A tiny small equity fund, from an equally tiny fund house, appears to have come out from nowhere and is setting the charts on fire. As on January 16, 2019, Quant Tax Plan (QTS) gave the best returns in the past 5-year period with a 21.25% return.
Over the past 3-year period, it returned 17% return; the third best return among all tax-saving mutual fund schemes. Between the years of 2014 and 2018, it gave top quintile return in all years except one (2017). At just Rs.8.2 crore (as on the end of December 2018), this scheme is making heads turn also because the tax season is on and investors are rushing to make last minute investments in tax-saving vehicles. What is this scheme all about and should you invest in it?
Leaving a sedate past, behind
Quant Money Managers is one of the India’s smallest fund houses that manages equity and debt schemes, including QTS. The fund house was earlier called as Escorts Asset Management Ltd, a Delhi-based fund house from the house of Escorts, which was launched in December 1995. The fund house was set by Escorts Finance Ltd, a non-banking finance company, part of the Escorts Group that manufactures tractors and farm equipment.
While most of the Rs.23.61 trillion Indian mutual funds (MF) industry is headquartered in Mumbai, Escorts AMC was the rare fund house that was based out of Delhi. With its overall corpus size hovering around Rs 200 crore for many years, it has been one of India’s smallest fund houses.
In 2015, Sandeep Tandon, founder of Quant Group, an institutional brokerage firm acquired a token stake of 9% in the fund house, in his individual capacity. Apart from being an institutional broking firm, Tandon’s firm also managed money for high net worth families and family offices.
In December 2017, the Escorts Group decided to exit the Indian MF industry. The capital market regulator, Securities and Exchange Board of India gave it preliminary approval in October 2017, Tandon’s group took control of the fund house checked in and renamed the fund house to Quant Money Managers in February 2018, Sebi’s final approval came in June 2018 and the fund house marched on.
Active management with a twist
Tandon’s involvement with the fund house has woken it up from its slumber. Like all its equity fund, QTS is actively-managed. But one look at QTS’s portfolio tells us that it is managed, perhaps more, actively than most other equity funds. Like all other actively-managed schemes, QTS also relies on companies’ balance sheets and annual results to track their fundamentals. In addition, Quant has developed multiple data points to track factors such as valuation, liquidity and risk that, Tandon, says affects the share prices of companies.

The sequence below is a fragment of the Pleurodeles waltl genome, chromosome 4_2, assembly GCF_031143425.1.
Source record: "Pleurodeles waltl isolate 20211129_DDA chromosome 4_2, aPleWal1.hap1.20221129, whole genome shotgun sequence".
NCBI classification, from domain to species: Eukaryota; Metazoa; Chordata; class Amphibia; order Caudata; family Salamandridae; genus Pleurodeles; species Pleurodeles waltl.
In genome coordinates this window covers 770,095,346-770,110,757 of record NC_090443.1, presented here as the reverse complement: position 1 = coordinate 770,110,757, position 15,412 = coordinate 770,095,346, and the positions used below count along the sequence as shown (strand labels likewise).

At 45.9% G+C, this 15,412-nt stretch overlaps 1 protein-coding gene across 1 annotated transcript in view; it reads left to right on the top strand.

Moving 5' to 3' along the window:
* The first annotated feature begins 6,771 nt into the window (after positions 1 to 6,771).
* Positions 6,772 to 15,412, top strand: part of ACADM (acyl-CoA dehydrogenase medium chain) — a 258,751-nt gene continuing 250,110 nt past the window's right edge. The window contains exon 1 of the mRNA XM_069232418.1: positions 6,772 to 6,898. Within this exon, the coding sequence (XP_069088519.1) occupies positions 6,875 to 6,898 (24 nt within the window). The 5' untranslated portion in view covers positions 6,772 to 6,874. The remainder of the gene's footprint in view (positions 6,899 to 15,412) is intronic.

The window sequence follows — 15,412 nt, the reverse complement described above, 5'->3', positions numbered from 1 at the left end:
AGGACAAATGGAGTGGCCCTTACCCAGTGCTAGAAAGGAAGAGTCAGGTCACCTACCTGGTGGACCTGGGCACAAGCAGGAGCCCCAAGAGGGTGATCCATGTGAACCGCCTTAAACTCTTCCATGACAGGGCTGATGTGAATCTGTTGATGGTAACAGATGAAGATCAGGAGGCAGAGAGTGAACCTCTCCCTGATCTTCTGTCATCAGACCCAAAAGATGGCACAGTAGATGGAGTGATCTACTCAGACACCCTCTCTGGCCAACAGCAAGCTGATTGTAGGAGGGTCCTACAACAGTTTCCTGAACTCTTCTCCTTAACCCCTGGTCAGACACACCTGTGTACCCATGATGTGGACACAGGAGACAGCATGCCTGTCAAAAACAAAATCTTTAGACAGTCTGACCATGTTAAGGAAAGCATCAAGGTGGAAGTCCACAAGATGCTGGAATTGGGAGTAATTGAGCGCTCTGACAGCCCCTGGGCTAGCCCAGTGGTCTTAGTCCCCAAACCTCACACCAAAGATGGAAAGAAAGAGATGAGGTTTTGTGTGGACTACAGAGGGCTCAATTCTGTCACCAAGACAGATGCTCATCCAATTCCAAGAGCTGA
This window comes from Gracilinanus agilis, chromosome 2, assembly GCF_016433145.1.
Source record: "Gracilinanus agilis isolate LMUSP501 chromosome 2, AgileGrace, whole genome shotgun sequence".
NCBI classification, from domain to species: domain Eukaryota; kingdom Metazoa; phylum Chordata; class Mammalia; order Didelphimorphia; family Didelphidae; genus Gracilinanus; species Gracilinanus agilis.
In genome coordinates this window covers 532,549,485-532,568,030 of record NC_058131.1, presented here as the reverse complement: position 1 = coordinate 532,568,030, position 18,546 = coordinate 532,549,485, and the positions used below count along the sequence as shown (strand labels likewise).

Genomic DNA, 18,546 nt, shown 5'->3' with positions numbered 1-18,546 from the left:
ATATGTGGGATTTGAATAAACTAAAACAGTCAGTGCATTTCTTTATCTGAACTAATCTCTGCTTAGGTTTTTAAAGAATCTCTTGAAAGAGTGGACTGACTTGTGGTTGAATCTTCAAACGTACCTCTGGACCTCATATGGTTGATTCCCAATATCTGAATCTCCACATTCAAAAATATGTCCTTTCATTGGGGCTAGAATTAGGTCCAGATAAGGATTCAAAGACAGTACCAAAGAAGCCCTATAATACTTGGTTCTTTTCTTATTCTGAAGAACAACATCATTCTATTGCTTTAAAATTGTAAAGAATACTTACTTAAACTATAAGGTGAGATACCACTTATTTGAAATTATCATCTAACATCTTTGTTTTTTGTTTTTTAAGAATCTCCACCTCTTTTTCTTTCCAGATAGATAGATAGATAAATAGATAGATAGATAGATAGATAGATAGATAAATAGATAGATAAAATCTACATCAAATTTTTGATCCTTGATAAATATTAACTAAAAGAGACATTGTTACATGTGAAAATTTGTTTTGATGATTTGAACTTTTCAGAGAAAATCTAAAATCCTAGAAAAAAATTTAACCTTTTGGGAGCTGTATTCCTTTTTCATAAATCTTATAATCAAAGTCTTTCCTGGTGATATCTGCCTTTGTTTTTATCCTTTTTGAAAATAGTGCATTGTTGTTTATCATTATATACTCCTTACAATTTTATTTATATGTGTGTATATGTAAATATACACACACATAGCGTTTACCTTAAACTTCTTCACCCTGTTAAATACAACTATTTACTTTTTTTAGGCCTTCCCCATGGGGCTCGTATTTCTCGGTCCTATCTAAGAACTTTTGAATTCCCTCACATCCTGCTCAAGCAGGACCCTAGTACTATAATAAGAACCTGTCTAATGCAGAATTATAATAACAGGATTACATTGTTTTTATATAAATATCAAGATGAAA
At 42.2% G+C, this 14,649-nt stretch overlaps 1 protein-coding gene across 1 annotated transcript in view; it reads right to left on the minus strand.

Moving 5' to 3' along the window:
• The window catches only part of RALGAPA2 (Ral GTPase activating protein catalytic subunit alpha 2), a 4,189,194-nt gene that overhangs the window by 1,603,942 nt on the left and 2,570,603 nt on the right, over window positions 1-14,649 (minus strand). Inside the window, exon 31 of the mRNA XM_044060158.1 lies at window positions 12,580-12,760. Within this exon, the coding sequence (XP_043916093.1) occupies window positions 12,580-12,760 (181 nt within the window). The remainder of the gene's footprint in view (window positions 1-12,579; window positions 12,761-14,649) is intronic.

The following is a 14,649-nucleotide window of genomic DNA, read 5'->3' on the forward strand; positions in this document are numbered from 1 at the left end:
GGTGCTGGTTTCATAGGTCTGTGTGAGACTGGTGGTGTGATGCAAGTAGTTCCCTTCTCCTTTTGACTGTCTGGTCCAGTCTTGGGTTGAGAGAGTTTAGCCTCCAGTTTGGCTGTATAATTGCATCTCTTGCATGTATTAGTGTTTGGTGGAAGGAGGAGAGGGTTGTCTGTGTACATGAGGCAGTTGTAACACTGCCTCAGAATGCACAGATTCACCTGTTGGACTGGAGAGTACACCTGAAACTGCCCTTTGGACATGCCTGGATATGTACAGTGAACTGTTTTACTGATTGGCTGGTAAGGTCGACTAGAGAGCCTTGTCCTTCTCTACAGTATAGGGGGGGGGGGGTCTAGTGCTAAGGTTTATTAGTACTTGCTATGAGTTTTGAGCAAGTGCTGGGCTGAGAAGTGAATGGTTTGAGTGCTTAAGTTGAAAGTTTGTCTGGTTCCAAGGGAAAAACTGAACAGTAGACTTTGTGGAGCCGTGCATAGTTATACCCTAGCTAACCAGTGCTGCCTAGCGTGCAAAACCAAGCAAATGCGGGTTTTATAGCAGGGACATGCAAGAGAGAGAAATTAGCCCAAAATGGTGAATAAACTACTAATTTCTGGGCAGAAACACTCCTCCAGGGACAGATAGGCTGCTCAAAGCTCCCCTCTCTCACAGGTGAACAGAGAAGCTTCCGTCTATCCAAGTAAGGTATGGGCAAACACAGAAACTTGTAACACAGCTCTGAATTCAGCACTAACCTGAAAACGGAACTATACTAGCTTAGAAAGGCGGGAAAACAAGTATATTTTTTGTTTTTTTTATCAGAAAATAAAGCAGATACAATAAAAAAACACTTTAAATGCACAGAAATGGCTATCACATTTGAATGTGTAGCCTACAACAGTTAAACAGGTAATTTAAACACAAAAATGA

For instance, QTS reduced its holding in HDFC Bank sharply in the month of December 2018 where most other equity schemes held on to the stock or tinkered with the holding marginally. QTS’s holding in HDFC Bank was at 3.84% of its corpus in December 2018, down from 7.90% in November 2018.
Apart from three fund managers and four analysts, the fund house also has four people, part of its fund management team, which looks at analytics; numbers and statistics that aim to predict market and companies’ outcome.
QTS stayed away from Hindustan Unilever throughout 2018 but bought a small quantity of its shares (2.98% of its corpus) in October 2018. It sold the shares in November and then again bought it (5.16% of its corpus) in December 2018.
“We do not stick to investing in stocks as per our benchmark index. If our data points prove that there is excessive risk in the making, for any of our holding, we do not hesitate in removing it from our portfolio. The fund house is actively managed; we do not necessarily buy-and-hold”, says Tandon, founder of Quant Group.
He adds that apart from studying the company’s financials (much like any other fund house), the firm relies “heavily” on its data analytics, more than meeting with company managements to judge the companies’ future.
Despite avoiding stocks like Kotak Mahindra Bank and IndusInd that did exceedingly well in 2018, QTS gave a top quintile performance in 2018. It held Kotak Mahindra Bank briefly between July and September 2018. It also held less than 2% in IndusInd Bank February and July 2018.
Since early 2017, QTS has consistently reduced its exposure to small-sized companies and in 2018 it cut its exposure to mid-sized companies. QTS holds a concentrated portfolio of about 30-35 stocks on account of its small size.
Should you invest?
These are early days but QTS and the rest of the fund house holds promise. Tandon says that the scheme aims to be a consistent performer rather than being ranked at no.1.
“The scheme’s performance is good, despite avoiding some of the best performing stocks in 2018. However, it remains to be seen if this strategy works when its size grows. “Its current size of Rs 8 crore is fairly small which makes the scheme agile and nimble footed”, says Roopali Prabhu, head of investment products, Sanctum Wealth, a boutique advisory firm.We need to see its consistency over time. Besides, its size, as Prabhu rightly points out, is too small. If you wish to invest in a tax-saving mutual fund this year, we suggest you avoid QTS for now. Take a look at other schemes that come with a longer track record.